Given the fervor over vegetarianism, you’d think it’s something new. It’s not. It’s a tenant of Hinduism and Buddhism, and past advocates of a plant-based diet range from Pythagoras to Tolstoy to Hitler. Reasons to become a vegetarian include health and ethics, and proponents tell us that it needn’t be an all or nothing proposition. If you aspire to be one—or to feed one—here are some permutations.
- Vegetarian: Abstains from animal flesh.
- Ovolactarian, ovo-lacto-vegetarian: Eats eggs and dairy, but no meat. Simplest way to assure adequate protein without meat.
- Lactarian, lacto-vegetarian: Dairy, yes. Eggs, no.
- Ovo-vegetarian: Eggs, yes. Dairy, no.
- Pescetarian: Land animals are off the menu, but fish is fine.
- Vegan: Abstains from all animal products, including eggs and dairy, as well as less obvious offenders like honey and gelatin. Serious vegans don’t wear wool, silk or leather and check toothpaste labels to avoid calcium derived from animal bones.
- Fruitarian: Eats only fruit. Reported benefits include spiritual awareness, freedom from cowardice and pleasant body odor.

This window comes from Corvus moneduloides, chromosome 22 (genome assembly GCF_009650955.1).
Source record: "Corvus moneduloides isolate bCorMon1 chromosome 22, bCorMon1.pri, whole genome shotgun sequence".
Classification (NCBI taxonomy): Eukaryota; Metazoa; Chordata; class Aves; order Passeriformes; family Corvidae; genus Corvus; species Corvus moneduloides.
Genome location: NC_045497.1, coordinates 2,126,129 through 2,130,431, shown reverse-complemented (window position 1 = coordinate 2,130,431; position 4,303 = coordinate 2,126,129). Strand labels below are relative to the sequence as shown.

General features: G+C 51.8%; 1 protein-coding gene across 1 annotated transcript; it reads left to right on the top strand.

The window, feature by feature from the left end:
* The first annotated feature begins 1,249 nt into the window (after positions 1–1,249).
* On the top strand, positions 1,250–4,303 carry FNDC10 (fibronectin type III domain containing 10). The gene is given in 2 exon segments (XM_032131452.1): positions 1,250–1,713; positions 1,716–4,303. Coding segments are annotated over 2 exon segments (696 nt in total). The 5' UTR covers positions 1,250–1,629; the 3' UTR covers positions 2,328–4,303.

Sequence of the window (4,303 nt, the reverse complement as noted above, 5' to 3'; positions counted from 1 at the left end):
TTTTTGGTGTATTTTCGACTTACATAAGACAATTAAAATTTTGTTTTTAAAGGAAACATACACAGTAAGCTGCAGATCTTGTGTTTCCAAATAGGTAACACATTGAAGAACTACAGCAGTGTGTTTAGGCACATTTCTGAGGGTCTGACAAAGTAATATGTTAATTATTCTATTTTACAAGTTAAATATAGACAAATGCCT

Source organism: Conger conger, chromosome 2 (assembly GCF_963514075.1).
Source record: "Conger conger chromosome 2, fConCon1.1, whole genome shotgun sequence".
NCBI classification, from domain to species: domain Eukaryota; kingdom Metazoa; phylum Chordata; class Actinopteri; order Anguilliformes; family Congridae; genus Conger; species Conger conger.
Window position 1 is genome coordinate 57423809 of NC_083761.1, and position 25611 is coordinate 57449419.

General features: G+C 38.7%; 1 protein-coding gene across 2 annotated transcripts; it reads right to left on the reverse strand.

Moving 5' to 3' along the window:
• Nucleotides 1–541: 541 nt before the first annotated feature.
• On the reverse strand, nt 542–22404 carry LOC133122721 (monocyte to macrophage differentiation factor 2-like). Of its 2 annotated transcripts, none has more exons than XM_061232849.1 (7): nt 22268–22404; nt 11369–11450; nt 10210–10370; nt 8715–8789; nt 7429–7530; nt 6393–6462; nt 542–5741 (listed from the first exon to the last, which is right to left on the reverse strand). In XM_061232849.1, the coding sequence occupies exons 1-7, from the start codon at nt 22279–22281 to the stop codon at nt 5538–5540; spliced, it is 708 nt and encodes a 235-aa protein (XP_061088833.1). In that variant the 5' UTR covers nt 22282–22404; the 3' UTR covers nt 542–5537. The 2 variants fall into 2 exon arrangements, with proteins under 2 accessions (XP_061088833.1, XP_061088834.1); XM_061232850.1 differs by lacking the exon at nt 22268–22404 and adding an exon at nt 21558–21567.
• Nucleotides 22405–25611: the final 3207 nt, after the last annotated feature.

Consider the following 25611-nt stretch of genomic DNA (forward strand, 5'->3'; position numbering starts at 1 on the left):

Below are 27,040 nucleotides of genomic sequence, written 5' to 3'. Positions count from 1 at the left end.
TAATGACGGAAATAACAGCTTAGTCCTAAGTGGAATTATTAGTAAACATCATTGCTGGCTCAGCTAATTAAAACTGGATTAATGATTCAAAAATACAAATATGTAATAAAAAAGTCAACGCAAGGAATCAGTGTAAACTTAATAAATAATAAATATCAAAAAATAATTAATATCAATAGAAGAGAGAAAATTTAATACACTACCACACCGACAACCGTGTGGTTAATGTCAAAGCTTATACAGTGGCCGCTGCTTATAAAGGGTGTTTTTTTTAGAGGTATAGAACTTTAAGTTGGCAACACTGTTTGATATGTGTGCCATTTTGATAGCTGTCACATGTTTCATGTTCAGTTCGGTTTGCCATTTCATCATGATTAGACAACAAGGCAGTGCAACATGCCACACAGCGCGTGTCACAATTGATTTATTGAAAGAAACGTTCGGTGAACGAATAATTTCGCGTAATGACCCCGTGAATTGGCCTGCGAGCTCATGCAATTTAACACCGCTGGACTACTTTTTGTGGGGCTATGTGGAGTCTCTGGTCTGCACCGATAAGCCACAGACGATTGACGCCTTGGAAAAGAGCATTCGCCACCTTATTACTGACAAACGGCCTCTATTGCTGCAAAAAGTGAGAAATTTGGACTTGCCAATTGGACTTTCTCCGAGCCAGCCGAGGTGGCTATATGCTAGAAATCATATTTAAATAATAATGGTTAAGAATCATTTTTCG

- Flexitarian: Strives to eat mostly plants, but occasionally eat meat or fish.
- Semitarian: A flexitarian with rules, generally a schedule for when meat can be eaten. Cookbook author and food writer Mark Bittman, for example, is a “vegan until dinner,” when all bets are off.
- Raw foodist: In the belief that cooking kills nutrients, avoids foods heated above 115F. May or may not be vegetarian; some raw foodies frequent sushi bars. Usually passionate about juicing and sprouting, raw foodists “bake” through dehydration. Reported benefits include weight loss and heightened energy.
—By Jo Marshall, a food writer in Deephaven, Minn.